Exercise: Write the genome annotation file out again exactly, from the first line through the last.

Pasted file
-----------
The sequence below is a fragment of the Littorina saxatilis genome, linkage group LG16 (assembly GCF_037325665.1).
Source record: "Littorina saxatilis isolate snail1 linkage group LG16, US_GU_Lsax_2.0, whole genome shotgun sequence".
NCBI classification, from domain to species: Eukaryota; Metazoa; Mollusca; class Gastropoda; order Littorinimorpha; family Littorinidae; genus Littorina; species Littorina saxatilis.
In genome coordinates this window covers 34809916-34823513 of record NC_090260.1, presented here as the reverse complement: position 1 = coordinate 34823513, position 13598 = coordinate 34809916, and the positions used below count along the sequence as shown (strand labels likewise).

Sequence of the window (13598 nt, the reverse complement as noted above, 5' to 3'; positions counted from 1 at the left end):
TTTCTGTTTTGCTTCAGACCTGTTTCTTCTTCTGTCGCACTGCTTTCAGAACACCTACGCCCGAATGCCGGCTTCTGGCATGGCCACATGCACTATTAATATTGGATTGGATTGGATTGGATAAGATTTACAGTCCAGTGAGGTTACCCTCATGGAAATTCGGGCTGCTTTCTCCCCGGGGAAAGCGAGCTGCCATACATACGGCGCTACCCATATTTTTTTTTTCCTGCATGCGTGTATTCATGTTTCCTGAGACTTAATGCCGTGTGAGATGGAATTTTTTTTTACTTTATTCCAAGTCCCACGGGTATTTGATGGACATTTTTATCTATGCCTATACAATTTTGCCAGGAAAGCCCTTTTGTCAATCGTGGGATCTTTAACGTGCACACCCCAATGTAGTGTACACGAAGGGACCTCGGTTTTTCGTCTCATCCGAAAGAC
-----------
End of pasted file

The sequence below is a fragment of the Littorina saxatilis genome, linkage group LG16 (assembly GCF_037325665.1).
Source record: "Littorina saxatilis isolate snail1 linkage group LG16, US_GU_Lsax_2.0, whole genome shotgun sequence".
NCBI classification, from domain to species: Eukaryota; Metazoa; Mollusca; class Gastropoda; order Littorinimorpha; family Littorinidae; genus Littorina; species Littorina saxatilis.
In genome coordinates this window covers 34809916-34823513 of record NC_090260.1, presented here as the reverse complement: position 1 = coordinate 34823513, position 13598 = coordinate 34809916, and the positions used below count along the sequence as shown (strand labels likewise).

Sequence of the window (13598 nt, the reverse complement as noted above, 5' to 3'; positions counted from 1 at the left end):
TTTCTGTTTTGCTTCAGACCTGTTTCTTCTTCTGTCGCACTGCTTTCAGAACACCTACGCCCGAATGCCGGCTTCTGGCATGGCCACATGCACTATTAATATTGGATTGGATTGGATTGGATAAGATTTACAGTCCAGTGAGGTTACCCTCATGGAAATTCGGGCTGCTTTCTCCCCGGGGAAAGCGAGCTGCCATACATACGGCGCTACCCATATTTTTTTTTTCCTGCATGCGTGTATTCATGTTTCCTGAGACTTAATGCCGTGTGAGATGGAATTTTTTTTTACTTTATTCCAAGTCCCACGGGTATTTGATGGACATTTTTATCTATGCCTATACAATTTTGCCAGGAAAGCCCTTTTGTCAATCGTGGGATCTTTAACGTGCACACCCCAATGTAGTGTACACGAAGGGACCTCGGTTTTTCGTCTCATCCGAAAGAC